The bee in our bonnet is a bunny. We are hell-bent to procreate. My artwork PREHISTORIC DICE I was launched in the Cradle of Humankind where the human race supposedly originated. The work looks at the probability factor in the way our species (and all other ones for that matter) proliferate and how many come to an end. It seems likely that chances are reasonable for us to turn out the way we did in view of our own massive and enduring producing of offspring. But one has to weigh this up against the fact that of all the species that ever existed on earth, only a fraction of 1% are left today. All other 99.9% are extinct! In further view of the fact that our species makes out only a small percentage of this surviving small percentage, I’d say we’re extremely lucky to be around so late in the day. Furthermore, what are the chances of quadripedal creatures becoming bipedal in the ancient forests of the Witwatersrand? What is the mix of circumstances that makes us omnivorous, bimanal and with an orthognathic aspect of appearance when compared to other primates? It appears that we have to throw the dice endlessly before we can come up with such a vast number of consequetive sixes as are needed to become what we have become.
My dice are symbolic of our chances in the chaos of the universe. The proverbial dice that apparently decide the outcome of impossibile evolutionary wonders are older than the big bang and they are moulded by the pressures of time as experienced in an instant to pressures of immeasurable time. If these ‘dice’ were real, they would buckle and distort under the weight of such ‘accountability’.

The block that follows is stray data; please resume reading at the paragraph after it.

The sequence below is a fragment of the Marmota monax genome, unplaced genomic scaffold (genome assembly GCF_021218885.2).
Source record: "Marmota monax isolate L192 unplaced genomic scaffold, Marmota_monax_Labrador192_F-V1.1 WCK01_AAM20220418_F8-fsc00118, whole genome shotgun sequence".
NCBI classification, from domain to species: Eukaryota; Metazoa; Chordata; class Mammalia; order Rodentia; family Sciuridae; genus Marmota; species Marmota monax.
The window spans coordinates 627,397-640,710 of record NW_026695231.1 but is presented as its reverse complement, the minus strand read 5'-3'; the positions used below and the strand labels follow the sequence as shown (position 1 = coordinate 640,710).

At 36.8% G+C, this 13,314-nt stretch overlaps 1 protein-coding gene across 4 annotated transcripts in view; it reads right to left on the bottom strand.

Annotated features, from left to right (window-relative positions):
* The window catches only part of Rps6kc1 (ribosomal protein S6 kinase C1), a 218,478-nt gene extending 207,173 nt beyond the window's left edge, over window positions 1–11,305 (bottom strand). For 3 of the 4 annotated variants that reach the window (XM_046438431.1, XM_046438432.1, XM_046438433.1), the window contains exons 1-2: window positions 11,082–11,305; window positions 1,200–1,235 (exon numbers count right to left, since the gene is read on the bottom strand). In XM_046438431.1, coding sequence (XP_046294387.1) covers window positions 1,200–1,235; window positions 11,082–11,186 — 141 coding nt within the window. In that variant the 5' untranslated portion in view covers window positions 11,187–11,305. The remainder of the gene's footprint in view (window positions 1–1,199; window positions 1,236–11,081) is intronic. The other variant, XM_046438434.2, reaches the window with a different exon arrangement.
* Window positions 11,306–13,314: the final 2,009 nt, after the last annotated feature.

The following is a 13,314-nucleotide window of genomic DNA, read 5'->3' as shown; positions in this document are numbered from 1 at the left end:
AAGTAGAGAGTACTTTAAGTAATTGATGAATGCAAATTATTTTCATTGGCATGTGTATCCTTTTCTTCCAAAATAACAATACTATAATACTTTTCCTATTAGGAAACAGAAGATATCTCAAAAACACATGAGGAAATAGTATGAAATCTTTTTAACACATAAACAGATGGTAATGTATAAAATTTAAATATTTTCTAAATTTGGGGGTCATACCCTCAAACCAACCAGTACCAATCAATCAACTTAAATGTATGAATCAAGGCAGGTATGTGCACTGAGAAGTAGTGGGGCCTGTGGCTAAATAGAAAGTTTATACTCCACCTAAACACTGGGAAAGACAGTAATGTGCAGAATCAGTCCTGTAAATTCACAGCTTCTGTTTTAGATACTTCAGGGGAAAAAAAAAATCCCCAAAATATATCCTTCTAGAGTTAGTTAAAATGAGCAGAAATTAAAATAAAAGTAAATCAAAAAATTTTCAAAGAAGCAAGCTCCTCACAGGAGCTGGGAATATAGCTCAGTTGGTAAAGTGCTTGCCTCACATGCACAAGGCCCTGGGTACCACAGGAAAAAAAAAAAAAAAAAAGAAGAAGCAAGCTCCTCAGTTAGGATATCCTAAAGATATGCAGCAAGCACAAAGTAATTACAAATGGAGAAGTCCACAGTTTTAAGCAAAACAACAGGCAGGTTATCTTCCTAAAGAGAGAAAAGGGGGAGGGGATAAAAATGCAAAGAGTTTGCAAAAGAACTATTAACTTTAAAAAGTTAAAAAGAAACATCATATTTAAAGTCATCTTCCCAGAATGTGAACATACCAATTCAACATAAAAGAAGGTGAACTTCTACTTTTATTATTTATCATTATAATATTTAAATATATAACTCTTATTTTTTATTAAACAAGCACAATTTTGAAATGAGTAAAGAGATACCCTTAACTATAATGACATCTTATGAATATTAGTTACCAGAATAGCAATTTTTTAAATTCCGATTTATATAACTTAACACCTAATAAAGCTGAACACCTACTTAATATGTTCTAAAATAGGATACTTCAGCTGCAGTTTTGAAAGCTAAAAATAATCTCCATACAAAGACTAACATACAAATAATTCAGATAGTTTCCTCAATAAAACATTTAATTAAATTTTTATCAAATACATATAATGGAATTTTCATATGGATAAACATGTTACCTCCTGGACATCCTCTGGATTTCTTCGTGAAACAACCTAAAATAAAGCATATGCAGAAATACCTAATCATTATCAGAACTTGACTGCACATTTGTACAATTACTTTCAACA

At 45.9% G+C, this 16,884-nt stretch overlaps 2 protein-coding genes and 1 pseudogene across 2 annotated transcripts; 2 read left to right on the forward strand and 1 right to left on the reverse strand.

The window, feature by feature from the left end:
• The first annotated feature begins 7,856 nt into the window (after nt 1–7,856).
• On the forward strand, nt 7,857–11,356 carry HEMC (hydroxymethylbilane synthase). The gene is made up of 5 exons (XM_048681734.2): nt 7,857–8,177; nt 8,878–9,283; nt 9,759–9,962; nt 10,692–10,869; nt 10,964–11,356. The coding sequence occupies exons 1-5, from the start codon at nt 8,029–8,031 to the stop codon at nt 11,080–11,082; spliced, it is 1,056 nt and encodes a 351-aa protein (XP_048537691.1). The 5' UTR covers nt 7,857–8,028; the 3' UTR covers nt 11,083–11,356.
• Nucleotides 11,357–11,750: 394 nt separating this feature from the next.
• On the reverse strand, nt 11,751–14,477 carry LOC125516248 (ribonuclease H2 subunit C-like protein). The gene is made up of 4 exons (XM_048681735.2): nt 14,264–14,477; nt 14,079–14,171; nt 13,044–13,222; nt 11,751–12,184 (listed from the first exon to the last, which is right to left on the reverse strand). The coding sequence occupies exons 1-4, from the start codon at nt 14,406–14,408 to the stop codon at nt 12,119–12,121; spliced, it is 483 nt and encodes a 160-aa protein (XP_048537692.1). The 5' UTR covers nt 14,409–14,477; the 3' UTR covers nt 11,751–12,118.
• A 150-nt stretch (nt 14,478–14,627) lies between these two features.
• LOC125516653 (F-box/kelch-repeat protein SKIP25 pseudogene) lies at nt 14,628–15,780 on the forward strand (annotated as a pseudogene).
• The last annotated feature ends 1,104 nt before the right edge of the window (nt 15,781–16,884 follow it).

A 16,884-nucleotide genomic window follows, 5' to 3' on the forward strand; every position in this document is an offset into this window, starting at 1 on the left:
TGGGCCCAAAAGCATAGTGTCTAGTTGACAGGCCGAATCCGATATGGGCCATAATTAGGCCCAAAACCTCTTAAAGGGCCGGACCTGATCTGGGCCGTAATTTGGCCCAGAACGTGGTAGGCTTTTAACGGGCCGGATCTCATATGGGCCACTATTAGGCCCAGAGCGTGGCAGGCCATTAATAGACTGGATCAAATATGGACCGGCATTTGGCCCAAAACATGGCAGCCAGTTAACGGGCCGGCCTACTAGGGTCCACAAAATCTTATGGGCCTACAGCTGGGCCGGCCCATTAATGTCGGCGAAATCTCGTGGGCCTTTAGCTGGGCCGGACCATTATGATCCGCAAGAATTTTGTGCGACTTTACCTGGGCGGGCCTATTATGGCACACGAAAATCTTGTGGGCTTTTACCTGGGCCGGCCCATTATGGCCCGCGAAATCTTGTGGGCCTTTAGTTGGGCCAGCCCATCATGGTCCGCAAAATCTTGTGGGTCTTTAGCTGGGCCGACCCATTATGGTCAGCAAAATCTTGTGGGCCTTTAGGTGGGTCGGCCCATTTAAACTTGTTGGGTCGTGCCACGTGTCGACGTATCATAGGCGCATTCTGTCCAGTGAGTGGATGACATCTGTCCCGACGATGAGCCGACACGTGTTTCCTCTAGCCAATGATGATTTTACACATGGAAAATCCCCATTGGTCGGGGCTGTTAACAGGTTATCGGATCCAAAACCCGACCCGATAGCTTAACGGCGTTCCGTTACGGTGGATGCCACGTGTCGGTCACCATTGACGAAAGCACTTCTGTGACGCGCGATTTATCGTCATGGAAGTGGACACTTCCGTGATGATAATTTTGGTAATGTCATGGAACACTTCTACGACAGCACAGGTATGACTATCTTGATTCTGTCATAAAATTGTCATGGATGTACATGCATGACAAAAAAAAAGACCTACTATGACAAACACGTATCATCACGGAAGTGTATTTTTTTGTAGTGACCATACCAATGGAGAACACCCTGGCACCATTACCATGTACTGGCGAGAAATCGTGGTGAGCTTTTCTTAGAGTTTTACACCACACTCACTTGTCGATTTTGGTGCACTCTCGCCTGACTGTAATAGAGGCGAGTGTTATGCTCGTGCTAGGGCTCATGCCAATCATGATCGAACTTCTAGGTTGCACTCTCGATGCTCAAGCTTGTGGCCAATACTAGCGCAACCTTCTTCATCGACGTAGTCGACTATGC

It is said the universe, and therefore the world and all that is on it, from beginning to end, is the interaction of three factors: matter, time and chance.
At face value, the laws of physics are not governed by chance. In science everything appears to be exact. The proper combination of hydrogen and oxygen is always water. Hot air always rises to create rain and oil floats on water.
Thales of Miletus, the oldest philosopher in the Greek tradition believed water to be the first principle on earth. Everything came about because of water. He might very well be right if we talk about the emergence of life. Life might or might not have existed on Mars because of the presence or absence of water on it. Water on Mars might indicate life on Mars.
The role of hot and cold water is elaborated by scientists in their discourse on the materialization of a primitive, cellular life on earth. We know that the earth was very hot a few billion years ago. All granite was at first liquid and poisonous gases abounded. Through time igneous rocks solidified and things systematically cooled down to a habitable level. In PREHISTORIC DICE I polish the granite of the three oblong dice shapes to once more resemble the liquid rock it had been in pre-history. The random occurrence of matter in all its different forms and the many interactions of such matter in the cradle of everlasting time are what tweaked us into what and whom we are – matter time and chance. What concerns us is the interfacing of so much stuff over such a long, long time by endless throws of the dice. Issues like the ‘relative positions of the stars in the sky’ and ‘harm to a single strand of hair on our heads’, all appear to be at the mercy of endless twists of fate and I wish to honour these Fates by making a small monument in their memory.
Time appears like a riddle to us, an inscrutable mystery. It leaves us with puzzles and paradoxes. Thus we ask, From whence did time originate? The big bang hypothesis, which, though popular, is fraught with mathematical problems solved by invoking hypothetical entities, has no explanatory power to tell us how the space-time continuum could come into existence from nothing, by blind random processes. All the laws of our physics are said to break down at the “quantum singularity.”